The Monte Carlo (MC) photon-tracking method has been developed to systemically evaluate the relationship between the light shadowing effect and the target optical contrast. Phantom experiments are performed to validate the simulation results, and clinical examples are given to demonstrate the light shadowing effect and the utility of the measure. To the best of our knowledge, the light shadowing effect due to optical contrast has not been reported and characterized in the literature. Understanding and quantifying this effect is an important step toward translating the optical tomography technique, especially when implemented in reflection geometry, into clinics for breast cancer diagnosis.
Monte Carlo Simulation
The MC method22 was adopted to simulate the light propagation in a scattering medium and to visualize the absorption distribution inside the medium. Briefly, the turbid medium was modeled as having layers with finite thickness (along the depth, axis) of specified optical properties in each layer. If the medium is homogeneous, all layers will have the same optical properties. In the simulation, millions of photons were generated at each source location. Each photon was incident at to the surface of the turbid medium and was assigned a unity weight , which is analogous to the light intensity. Each photon went through many steps of absorption and scattering processes. After each step, part of the weight was absorbed by the medium, and the weight of the photon was decreased. The photon was scattered following the Henyey-Greenstein function. The medium anisotropy, , was chosen to be 0.9 in this simulation. The roulette technique was used to terminate the photon when , where was a threshold value. Each photon either was absorbed in the medium, was detected at the reflecting surface, or exited the transmitting surface. After the migration of one particular photon halted, a new photon was launched into the medium at the source location. The MC simulation was performed in the time domain,23 and the resulting temporal data were Fourier transformed to provide frequency-domain amplitude and phase shift as a function of distance. In this simulation, the boundary condition can easily be controlled through the use of refractive indices of the surface layer and the medium layer.24 The absorption boundary was used between the scattering medium and the outer surface. The photon energy was recorded when it reached the outer surface (boundary) without further reflection.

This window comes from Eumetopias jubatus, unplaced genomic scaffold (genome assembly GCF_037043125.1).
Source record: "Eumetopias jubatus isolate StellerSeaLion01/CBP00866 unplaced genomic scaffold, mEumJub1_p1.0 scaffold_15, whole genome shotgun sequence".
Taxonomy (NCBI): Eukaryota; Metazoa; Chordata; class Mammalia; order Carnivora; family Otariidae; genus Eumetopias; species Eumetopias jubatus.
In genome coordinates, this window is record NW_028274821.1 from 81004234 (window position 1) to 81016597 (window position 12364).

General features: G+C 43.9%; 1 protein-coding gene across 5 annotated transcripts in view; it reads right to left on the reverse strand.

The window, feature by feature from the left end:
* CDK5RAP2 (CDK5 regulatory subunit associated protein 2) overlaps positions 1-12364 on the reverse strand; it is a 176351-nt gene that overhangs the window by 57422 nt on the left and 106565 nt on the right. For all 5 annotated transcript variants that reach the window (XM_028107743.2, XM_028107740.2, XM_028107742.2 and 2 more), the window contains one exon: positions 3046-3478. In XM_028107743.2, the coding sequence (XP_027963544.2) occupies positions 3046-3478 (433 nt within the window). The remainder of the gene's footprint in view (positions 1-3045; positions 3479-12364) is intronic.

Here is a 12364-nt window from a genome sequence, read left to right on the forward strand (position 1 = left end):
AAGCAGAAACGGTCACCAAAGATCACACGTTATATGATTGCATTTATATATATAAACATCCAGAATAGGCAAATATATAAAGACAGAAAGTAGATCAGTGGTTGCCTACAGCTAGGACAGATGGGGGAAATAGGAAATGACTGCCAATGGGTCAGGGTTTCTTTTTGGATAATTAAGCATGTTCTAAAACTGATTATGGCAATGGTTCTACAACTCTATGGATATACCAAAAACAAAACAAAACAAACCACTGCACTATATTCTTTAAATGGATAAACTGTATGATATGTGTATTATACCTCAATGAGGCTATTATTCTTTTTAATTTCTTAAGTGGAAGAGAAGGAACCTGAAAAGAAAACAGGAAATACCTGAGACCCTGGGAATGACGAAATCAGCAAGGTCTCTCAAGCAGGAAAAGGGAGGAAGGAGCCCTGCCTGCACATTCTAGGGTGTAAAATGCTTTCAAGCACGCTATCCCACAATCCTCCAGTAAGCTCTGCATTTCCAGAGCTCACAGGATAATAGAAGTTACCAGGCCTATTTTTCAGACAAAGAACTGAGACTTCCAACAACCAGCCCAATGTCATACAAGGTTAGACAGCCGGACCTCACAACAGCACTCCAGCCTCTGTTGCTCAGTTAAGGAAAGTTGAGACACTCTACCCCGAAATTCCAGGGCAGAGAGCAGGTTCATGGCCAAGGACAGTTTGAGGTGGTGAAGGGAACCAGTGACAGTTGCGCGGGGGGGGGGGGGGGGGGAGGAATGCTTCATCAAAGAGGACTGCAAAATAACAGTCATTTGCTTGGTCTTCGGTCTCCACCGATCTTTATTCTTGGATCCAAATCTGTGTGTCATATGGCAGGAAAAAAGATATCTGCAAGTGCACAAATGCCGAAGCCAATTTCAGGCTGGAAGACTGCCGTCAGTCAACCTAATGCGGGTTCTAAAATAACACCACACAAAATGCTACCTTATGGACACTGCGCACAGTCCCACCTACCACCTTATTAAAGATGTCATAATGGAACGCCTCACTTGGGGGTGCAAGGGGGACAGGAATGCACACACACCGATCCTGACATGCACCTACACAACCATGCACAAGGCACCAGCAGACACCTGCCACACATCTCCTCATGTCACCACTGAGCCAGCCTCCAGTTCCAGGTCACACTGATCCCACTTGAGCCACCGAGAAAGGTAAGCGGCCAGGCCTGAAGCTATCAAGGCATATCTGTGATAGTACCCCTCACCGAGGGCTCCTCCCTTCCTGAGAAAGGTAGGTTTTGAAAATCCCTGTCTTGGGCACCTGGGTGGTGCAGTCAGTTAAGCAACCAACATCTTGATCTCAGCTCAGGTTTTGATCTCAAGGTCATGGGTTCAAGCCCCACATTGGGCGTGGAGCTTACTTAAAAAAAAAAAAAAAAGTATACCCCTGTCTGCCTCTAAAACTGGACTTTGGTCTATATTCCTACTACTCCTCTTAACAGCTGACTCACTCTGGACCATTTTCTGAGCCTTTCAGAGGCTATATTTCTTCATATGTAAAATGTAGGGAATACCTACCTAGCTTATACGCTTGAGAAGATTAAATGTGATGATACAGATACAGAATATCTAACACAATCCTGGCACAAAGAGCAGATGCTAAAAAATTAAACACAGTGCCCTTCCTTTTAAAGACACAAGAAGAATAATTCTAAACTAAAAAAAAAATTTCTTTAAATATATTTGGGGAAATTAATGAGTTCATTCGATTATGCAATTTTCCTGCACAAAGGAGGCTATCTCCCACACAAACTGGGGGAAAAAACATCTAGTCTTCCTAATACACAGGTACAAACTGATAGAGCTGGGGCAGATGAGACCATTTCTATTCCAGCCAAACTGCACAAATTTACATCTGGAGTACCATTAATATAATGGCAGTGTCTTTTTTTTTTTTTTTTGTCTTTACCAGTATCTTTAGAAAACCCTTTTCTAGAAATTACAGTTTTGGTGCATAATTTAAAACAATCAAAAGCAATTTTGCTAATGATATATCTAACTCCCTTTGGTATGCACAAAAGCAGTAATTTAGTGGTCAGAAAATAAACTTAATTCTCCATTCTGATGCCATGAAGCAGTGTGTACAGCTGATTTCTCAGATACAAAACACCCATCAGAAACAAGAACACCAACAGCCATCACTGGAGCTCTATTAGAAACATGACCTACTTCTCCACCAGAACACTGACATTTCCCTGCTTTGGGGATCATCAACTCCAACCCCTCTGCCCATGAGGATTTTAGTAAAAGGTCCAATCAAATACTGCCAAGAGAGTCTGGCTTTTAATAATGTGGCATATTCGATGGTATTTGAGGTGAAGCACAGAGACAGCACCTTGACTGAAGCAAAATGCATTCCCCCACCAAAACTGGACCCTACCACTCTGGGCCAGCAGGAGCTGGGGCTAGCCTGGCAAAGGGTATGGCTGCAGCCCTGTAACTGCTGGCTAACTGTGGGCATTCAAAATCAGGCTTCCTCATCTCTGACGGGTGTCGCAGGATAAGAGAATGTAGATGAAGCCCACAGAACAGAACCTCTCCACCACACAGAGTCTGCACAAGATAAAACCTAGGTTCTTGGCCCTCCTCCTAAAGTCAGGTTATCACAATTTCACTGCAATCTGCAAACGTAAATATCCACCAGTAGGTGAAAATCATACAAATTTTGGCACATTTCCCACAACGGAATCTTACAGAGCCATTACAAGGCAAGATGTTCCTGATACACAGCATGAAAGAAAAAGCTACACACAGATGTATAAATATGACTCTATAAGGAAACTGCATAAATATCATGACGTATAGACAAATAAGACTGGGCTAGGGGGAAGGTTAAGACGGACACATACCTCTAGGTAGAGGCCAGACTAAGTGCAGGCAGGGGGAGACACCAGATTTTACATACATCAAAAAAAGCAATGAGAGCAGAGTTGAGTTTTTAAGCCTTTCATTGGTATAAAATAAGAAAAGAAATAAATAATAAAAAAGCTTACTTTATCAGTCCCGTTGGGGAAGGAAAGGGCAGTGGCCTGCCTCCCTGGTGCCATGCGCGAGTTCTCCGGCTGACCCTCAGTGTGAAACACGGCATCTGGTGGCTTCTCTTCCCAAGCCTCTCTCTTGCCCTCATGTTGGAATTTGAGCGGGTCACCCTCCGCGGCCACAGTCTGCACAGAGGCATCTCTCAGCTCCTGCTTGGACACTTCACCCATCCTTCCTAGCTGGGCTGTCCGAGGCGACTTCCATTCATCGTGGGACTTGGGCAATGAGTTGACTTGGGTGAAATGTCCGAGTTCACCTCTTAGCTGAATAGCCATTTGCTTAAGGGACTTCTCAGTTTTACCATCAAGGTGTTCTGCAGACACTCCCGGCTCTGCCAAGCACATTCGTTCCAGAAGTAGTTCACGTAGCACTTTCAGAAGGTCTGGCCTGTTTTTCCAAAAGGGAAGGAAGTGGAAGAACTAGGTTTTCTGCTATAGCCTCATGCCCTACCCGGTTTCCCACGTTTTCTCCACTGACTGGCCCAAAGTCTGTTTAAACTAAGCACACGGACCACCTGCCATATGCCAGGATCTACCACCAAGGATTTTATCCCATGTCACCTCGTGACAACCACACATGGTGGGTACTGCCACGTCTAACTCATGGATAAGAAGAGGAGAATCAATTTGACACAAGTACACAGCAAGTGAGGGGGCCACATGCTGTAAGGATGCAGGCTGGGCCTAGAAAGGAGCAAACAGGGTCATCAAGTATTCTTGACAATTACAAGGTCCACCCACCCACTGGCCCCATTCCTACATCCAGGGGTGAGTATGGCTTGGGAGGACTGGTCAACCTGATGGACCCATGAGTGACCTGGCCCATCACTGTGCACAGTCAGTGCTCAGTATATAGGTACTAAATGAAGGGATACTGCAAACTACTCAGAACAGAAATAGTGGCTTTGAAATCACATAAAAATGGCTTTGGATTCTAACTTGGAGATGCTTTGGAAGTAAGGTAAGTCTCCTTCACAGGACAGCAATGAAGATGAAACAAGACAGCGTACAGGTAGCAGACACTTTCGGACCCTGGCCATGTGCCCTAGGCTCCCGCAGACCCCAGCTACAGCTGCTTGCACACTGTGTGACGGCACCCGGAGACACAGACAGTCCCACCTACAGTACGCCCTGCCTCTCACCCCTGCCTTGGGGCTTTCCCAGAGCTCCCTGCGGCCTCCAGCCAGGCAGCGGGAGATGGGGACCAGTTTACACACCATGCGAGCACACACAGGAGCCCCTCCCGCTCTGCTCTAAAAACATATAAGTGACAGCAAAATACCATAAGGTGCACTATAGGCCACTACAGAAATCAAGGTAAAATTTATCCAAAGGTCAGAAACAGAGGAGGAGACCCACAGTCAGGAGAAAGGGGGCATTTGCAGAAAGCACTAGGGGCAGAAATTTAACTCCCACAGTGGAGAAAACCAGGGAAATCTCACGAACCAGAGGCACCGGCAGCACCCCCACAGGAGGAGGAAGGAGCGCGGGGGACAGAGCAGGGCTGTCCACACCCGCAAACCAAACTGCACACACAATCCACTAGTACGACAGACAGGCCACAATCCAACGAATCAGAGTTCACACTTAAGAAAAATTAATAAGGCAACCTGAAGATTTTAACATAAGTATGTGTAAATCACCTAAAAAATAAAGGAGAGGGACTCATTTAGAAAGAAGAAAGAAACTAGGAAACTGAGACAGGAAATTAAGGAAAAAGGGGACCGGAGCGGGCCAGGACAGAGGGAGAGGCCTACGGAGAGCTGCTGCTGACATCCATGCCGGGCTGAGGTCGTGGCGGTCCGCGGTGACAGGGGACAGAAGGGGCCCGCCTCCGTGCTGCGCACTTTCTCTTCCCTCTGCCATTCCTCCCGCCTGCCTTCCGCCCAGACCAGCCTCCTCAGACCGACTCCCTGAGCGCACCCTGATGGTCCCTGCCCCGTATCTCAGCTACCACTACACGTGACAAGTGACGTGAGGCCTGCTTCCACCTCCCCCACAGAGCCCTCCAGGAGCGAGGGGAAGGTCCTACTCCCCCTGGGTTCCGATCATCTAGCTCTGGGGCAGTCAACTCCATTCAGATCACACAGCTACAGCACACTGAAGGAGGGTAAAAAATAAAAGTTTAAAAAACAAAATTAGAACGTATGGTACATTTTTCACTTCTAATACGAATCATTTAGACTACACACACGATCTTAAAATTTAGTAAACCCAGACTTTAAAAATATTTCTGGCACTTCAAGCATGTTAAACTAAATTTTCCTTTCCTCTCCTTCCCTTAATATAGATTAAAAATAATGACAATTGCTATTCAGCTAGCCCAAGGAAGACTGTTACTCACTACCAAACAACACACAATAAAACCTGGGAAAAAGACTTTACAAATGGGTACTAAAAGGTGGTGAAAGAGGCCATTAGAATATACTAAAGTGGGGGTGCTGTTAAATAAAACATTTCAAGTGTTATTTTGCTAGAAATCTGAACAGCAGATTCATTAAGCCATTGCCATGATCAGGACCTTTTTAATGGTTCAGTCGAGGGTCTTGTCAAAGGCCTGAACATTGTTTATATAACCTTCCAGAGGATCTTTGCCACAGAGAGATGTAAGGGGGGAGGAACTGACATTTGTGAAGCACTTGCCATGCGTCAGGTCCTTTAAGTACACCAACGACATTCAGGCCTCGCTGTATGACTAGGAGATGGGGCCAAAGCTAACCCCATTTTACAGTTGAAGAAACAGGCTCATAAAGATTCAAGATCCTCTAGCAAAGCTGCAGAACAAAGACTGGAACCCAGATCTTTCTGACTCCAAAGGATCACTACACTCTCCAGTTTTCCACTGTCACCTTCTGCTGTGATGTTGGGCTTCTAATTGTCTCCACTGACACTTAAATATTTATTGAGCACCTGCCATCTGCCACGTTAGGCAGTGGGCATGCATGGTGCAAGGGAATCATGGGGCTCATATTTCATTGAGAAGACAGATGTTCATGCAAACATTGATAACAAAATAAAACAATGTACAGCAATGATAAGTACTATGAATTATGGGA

The MC program was extended to include a spherical target embedded inside the medium. The size, position, and optical properties of the target were controlled from an input file. The complex photon reflection and refraction at the interfaces of the target and the medium were computed. It is important to decide whether a photon was reflected or refracted at the interface between the target and the medium. The angle of incidence, the angle of reflection, and the angle of refraction were calculated in three dimensions. As shown in Fig. 1 , a plane was established based on three points: center of the target (O), the original position of the photon (E), and the expected position of the photon after one-step propagation (F), assuming no reflection/refraction. The interception of the photon propagation direction with the target is G. Plane can be expressed as, and was the distance from the plane to the center of the coordinate in the normal direction. Snell’s law was applied to calculate the reflection angle and refraction angle in plane . The calculated reflection or refraction angle was converted to the azimuthal angle in the original coordinates by solving the following equation: was one azimuthal angle of the reflection/refraction line, was the corresponding azimuthal angle of incident line, was the corresponding azimuthal angle of normal line of plane , and was the angle between the incident line and reflection line.